We had a diligent group of men and women who helped in some way with the process of transcription over the many years in which we were working on this anthology. Their levels of education range from a recent high school graduate to a fellow Harvard Ph.D. We drew upon this community in large part because we knew that together our ears would be sharper than they could ever be alone. We were particularly happy to involve people younger than us because even though we are indeed 'young' when it comes to academia, we are quickly approaching retirement age when it comes to hip hop. It was also useful to involve people who had pockets of specific knowledge. Take an example like Kardinal Offishall's "BaKardi Slang." It helped to have a Canadian hip hop head working with us who was familiar with the particulars of the regional slanguage.
Despite the hard work and effort our research assistants put in, it became clear early on that we could rely only on ourselves to produce the kinds of transcriptions we wanted. Therefore, the transcriptions submitted by others most often ended up either informing our own independent transcriptions or, at times, left sitting on the cutting room floor. Of the final versions, we as editors personally transcribed the vast majority and substantially shaped every last one. Any errors that remain are ours alone.
6) If lyrics from sites like OHHLA were used, what was the process for reading through their transcriptions to locate errors? Was this done by the editors, by research assistants? By both? By neither?
We did not attempt to locate errors in other people's transcriptions; we were only concerned with ours. As described above, our process involved vetting every transcription multiple times, whenever possible with the artists themselves.
One instance in particular stands out. We had been puzzled for years by a particular phrase in Jean Grae's "Haters Anthem"—a lyric not available on the web as of last check. The line goes like this: "Spread heat like I'm [_______] [________] pleading the fourth." It sounded a lot like "Jeeers Jaws." Was that Jabberjaw's long-lost cousin, or something else? Fortunately, we were able to get in touch directly with Jean and she cleared up that mystery for us. The correct line, as it appears now on page 645 of the anthology, is this: "Spread heat like I'm Gia's drawers pleading the fourth." Makes a lot more sense.
7) If lyrics from sites like OHHLA were used, did you consider crediting the sites or the individuals who posted the transcriptions on the Web? Why did you decide not to credit the sites or the initial transcribers? Why did you not mention using these sites in your introduction?
Again, we didn't rely on any one source but consulted a range of sources; the primary source, however, was always the recorded song. We do call our readers' attention to the importance of OHHLA on page xlvi of the introduction. As we state there, it is the most comprehensive of a host of user-generated lyric databases that include rap. As for giving credit, the only people we ever thought of crediting were the MCs who wrote and performed the lyrics and those individuals and companies that own the copyrights.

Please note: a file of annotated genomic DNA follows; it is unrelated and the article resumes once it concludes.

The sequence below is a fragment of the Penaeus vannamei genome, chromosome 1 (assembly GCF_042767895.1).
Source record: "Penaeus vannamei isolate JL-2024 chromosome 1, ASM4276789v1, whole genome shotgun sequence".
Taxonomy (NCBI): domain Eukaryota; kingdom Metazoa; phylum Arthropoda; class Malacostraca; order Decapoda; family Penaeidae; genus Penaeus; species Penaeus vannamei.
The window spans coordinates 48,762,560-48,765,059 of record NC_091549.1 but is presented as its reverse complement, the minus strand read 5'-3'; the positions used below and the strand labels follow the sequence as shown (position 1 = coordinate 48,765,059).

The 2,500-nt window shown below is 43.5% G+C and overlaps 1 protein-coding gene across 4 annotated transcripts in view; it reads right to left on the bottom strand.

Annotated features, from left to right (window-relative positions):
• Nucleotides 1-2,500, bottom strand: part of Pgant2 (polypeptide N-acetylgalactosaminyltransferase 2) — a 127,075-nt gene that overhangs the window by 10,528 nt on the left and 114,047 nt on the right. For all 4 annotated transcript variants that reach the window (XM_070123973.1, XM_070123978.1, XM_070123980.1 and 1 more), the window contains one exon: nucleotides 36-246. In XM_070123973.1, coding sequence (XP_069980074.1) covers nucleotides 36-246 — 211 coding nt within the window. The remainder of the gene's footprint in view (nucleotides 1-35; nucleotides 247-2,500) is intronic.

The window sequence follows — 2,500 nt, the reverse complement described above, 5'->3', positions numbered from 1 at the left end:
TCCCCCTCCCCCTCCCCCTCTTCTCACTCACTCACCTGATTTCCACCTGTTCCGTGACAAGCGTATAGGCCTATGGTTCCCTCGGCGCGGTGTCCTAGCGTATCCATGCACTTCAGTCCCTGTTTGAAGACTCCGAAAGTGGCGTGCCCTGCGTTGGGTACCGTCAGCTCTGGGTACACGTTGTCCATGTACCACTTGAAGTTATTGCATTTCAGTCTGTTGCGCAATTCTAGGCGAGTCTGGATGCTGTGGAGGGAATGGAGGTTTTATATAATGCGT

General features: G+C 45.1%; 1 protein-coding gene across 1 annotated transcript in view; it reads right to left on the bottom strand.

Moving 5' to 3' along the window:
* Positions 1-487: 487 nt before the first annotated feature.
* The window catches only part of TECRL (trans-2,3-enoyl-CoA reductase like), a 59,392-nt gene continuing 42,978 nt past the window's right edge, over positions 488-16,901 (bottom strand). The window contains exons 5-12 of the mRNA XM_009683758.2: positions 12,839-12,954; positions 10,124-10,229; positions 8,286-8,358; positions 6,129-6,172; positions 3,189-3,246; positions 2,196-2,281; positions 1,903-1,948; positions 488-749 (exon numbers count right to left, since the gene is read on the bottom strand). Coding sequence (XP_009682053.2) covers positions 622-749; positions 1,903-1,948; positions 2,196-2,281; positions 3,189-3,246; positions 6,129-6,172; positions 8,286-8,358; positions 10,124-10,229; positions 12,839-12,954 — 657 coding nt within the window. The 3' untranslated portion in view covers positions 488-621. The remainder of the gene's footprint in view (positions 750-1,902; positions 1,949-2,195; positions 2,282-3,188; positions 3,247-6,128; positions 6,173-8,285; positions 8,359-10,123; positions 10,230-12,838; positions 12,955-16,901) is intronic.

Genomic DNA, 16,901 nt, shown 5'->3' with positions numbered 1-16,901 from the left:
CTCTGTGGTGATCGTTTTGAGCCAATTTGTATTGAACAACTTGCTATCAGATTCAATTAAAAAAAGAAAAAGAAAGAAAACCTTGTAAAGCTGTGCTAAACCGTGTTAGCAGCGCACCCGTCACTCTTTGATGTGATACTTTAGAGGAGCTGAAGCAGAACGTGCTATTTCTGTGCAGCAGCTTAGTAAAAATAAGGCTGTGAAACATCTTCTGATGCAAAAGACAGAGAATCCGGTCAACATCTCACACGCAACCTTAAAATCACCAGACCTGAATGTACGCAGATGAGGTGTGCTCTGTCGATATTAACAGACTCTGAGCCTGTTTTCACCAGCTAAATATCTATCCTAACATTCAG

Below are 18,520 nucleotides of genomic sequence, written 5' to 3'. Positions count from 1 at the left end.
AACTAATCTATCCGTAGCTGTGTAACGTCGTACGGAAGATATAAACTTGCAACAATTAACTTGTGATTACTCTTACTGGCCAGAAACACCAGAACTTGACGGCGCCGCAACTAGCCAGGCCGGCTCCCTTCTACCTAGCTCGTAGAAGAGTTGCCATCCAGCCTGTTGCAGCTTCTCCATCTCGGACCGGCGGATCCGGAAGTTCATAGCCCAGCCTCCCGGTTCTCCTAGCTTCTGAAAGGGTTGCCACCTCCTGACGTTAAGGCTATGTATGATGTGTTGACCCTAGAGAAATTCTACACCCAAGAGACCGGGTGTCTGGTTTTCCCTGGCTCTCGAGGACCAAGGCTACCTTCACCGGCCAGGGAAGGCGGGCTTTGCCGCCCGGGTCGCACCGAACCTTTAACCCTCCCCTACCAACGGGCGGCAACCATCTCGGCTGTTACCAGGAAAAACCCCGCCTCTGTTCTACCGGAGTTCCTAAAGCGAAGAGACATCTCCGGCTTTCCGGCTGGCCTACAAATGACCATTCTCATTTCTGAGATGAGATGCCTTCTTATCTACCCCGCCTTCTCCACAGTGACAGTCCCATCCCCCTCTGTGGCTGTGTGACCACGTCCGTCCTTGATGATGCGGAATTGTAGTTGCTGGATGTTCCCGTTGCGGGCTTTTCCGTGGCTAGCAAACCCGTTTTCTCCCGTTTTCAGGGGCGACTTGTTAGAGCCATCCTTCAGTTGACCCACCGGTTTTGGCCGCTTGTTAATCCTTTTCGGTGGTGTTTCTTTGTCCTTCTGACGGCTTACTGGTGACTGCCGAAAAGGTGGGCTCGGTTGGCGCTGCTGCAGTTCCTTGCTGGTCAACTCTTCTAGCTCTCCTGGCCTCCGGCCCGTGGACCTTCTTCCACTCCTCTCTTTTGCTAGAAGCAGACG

8) What is the source of your transcription of Public Enemy's "Fight the Power" and "Welcome to the Terrordome"? Fear of a Black Planet includes the lyrics to both songs in the CD's liner notes, yet The Anthology's transcription varies in terms of word choice (e.g., a "Yeah" in "Welcome to the Terrordome that is neither audible on the recording nor present in the liner note lyrics) and punctuation from the version included with the album. How do you account for these discrepancies?
We did our own transcriptions of "Fight the Power" and "Welcome to the Terrordome" using the recorded songs as they appeared on the album. We later consulted the Public Enemy website and Chuck D's Lyrics of a Rap Revolutionary, neither of which we treated as definitive. As music lovers, we've found liner notes can be unreliable and not the products of the artists themselves. So in this instance, and most others in which we had other sources to consider besides our own transcriptions, we used our editorial judgment to resolve differences of interpretation and arrive at a final text. Any discrepancies between the previously published PE lyrics and our own text were either deliberate matters of editorial decision or, in the specific instance discussed below, the result of a simple typo. Yeah.
9) Also, in "Fight the Power," The Anthology has: "Our freedom of speech is freedom of death." The liner notes say "Our freedom of speech is freedom or death."
I'm glad you bring this example up. It helps underscore the important difference between transcription errors and typographical errors. This is a typo—a small but indeed significant typo. The Anthology of Rap is 867 pages long. It contains close to 300 songs. It includes more than 25,000 lines of lyrics. We believe it's the most polished and most thoughtfully edited collection available. Rap will always live in beats and rhymes; our hope is that by bringing these lyrics to the page we can provide a keyhole into American language and culture over these last forty years.